A central component of the New Relic One observability platform is an adherence to open instrumentation. Many open systems and frameworks for software development have built-in metrics, events, logs, and traces that they emit in common formats. For observability, you need to collect telemetry data from both open and proprietary sources, and combine it in one place.

Istio is a popular service mesh that lets you connect, monitor, and secure microservices deployed on-premise, in the cloud, or with orchestration platforms like Kubernetes. Istio is an excellent example of a system that emits useful telemetry data about its health and function. In fact, this was one of the primary reasons the New Relic Service Mesh team chose to build New Relic’s next-generation service mesh on the Istio platform.

To run our mesh on Istio, we had to build an adapter to directly integrate with Istio’s telemetry engine, Mixer. Our adapter leverages Mixer’s extensible architecture to send curated and customizable telemetry for any service-to-service communication within the service mesh to New Relic, all without the need of an agent.

Once we built the adapter, though, we knew we couldn’t keep it to ourselves. So, as part of our open instrumentation initiative, we open sourced the newrelic-istio-adapter, available now on GitHub.

Read on to learn more about how it works.

How the newrelic-istio-adapter works

We built the newrelic-istio-adapter using the new go-telemetry-sdk, an open source set of API client libraries that send your metric and trace data to the New Relic platform. Using the SDK we were able to integrate with Mixer to gather two types of telemetry data:

  1. Istio’s metric telemetry to send that open source metric data to New Relic
  2. Istio’s trace telemetry to send spans of distributed traces traversing the service mesh to New Relic

The newrelic-istio-adapter sits alongside Istio in an isolated environment to ensure no interference with the core service mesh functionality of Istio. Once the adapter is up and running, you configure Mixer to send telemetry about events within the service mesh to the adapter. The adapter transforms and delivers this telemetry data as curated open source (multi-dimensional) metrics—essentially, metrics with multiple key-value pairs—to New Relic.

The newrelic-istio-adapter gathers telemetry data from the Istio service mesh in a Kubernetes environment.

Istio metrics data

The ability to send open source dimensional metrics data to New Relic is a real game changer for any New Relic user. With a high volume of information-rich data, you can query and visualize that data with a high degree of resolution and filter it in meaningful ways through actionable dashboards, alerts, and New Relic One programmable applications.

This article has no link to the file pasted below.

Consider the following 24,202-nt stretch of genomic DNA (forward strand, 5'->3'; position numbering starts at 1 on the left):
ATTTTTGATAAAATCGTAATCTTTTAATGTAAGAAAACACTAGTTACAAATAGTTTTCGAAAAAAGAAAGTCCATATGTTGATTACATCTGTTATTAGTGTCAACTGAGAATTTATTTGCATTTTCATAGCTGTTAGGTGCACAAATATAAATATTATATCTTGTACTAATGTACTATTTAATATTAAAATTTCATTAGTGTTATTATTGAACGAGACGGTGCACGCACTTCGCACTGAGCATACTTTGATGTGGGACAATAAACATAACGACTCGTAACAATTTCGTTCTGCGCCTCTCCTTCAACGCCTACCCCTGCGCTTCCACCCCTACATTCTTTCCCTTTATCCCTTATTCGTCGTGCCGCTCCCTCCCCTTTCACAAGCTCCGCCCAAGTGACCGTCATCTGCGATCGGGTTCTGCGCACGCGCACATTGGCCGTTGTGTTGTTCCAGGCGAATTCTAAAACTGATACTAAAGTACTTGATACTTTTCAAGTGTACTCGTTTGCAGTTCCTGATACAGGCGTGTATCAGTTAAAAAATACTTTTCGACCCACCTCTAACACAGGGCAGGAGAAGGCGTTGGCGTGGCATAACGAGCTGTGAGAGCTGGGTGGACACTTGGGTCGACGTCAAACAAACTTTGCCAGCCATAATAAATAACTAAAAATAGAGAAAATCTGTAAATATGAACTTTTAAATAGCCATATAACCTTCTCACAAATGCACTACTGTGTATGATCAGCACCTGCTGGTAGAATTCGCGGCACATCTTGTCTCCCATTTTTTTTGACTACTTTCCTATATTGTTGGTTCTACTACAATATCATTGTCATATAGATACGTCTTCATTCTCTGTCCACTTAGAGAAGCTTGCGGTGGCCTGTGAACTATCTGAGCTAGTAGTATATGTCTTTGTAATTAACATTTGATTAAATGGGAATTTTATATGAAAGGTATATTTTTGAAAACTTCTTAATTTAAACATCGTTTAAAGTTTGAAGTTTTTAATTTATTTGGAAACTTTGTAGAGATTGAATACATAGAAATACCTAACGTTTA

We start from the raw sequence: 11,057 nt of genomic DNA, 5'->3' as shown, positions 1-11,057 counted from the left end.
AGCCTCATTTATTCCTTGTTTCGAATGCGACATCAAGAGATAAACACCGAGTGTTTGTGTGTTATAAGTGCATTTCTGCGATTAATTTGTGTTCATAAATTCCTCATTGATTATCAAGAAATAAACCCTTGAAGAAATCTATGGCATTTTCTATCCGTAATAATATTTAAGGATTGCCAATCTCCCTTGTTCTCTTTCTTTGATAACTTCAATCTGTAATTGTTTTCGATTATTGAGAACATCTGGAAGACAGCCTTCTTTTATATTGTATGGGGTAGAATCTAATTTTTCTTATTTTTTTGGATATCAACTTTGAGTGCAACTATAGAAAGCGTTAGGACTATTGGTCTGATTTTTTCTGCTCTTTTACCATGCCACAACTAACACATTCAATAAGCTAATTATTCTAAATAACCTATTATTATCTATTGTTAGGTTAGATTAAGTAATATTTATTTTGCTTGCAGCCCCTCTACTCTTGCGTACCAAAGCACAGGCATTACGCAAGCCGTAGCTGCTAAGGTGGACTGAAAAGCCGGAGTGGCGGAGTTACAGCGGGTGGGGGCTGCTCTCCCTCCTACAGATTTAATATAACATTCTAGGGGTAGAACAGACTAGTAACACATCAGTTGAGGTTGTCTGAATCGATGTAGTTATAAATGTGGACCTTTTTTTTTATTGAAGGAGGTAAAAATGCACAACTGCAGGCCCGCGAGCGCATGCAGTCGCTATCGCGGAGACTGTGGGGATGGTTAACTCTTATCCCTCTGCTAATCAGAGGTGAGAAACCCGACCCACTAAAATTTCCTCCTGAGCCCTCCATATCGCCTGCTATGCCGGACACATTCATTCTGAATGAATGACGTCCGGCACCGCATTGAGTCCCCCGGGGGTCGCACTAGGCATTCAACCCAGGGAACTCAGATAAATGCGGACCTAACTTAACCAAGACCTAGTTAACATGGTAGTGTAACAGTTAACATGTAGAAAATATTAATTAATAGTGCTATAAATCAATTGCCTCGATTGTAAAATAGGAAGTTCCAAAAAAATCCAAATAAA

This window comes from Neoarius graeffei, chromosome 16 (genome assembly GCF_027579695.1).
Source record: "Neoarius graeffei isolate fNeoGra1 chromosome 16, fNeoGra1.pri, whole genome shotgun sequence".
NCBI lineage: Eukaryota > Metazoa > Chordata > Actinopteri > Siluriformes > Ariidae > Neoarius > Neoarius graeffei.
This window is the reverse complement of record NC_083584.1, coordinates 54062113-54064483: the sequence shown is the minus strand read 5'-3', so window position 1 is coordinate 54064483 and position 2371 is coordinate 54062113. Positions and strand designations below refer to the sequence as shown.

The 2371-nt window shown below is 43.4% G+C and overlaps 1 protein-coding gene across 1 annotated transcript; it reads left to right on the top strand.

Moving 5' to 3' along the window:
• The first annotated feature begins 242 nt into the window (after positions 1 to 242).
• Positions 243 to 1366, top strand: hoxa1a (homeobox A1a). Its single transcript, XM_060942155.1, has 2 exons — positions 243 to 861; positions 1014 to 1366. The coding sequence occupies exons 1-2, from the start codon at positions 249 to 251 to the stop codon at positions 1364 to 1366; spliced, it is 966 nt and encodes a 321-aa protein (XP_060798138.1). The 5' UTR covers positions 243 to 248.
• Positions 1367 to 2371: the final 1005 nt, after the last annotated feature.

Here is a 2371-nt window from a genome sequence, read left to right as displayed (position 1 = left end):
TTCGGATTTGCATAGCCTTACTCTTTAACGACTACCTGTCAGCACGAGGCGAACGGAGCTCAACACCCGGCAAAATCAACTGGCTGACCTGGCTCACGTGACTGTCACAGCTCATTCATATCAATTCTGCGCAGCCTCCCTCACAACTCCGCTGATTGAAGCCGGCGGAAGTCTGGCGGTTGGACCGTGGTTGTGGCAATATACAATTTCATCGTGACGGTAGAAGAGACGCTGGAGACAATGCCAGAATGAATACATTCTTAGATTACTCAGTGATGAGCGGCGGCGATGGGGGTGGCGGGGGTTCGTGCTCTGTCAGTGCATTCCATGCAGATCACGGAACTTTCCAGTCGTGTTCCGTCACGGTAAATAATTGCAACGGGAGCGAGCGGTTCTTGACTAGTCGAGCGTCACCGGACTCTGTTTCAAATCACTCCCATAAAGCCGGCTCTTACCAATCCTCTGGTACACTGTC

For example, the newrelic-istio-adapter has a default configuration that sends metrics representing the “four golden signals” for all services within the service mesh: error rates, latency, request volume, and throughput.

The “four golden signals” from the Istio service mesh captured in a New Relic dashboard.

Any service running in the service mesh is monitored for these critical, customer-centric signals. You won’t need to reconfigure any service or install a New Relic agent.

Istio trace data

The good news doesn’t stop there: Any service within the service mesh that supports Zipkin (b3-propagation) traces can have spans sent to New Relic using the newrelic-istio-adapter. Even services you haven’t instrumented with New Relic agents (i.e., open source components of a system) can be included in New Relic’s distributed tracing simply by operating within the service mesh.

Traces from services running in the Istio service mesh can tracked in New Relic’s distributed tracing.

Getting started with the newrelic-istio-adapter

The newrelic-istio-adapter GitHub repository has all the information you need to start gathering metrics and traces from Istio. For more information on how Istio Mixer telemetry is created and collected, refer to this overview on the Mixer configuration model.

Key requirements include:

Note: Metrics and traces exported from this adapter to New Relic are rate limited. See the New Relic documentation for Trace API general requirements and limits and Metric API limits and restricted attributes for more information.

Instructions for deploying the adapter with Helm, as well as for enabling distributed tracing to send trace spans from services within the Istio service mesh to New Relic, are available in the GitHub repo.

We’ve also provided a dashboard template that charts Istio metrics from our default configuration. The template is designed to be imported with the Insights Dashboard API. The dashboards are available in New Relic Insights and as New Relic One dashboards.

Contributing to the newrelic-istio-adapter

We welcome contributions to the newrelic-istio-adapter or any of our open source applications. If you’d like to contribute, please review our Contributors Guide. Keep in mind that when you submit your pull request, you’ll need to sign our contributor licensing agreement (CLA). If you’d like to execute our corporate CLA, or if you have any questions, please drop us an email at opensource@newrelic.com.

Tyler Yahn is a Senior Software Engineer at New Relic. He is currently based in Portland, Oregon. View posts by .

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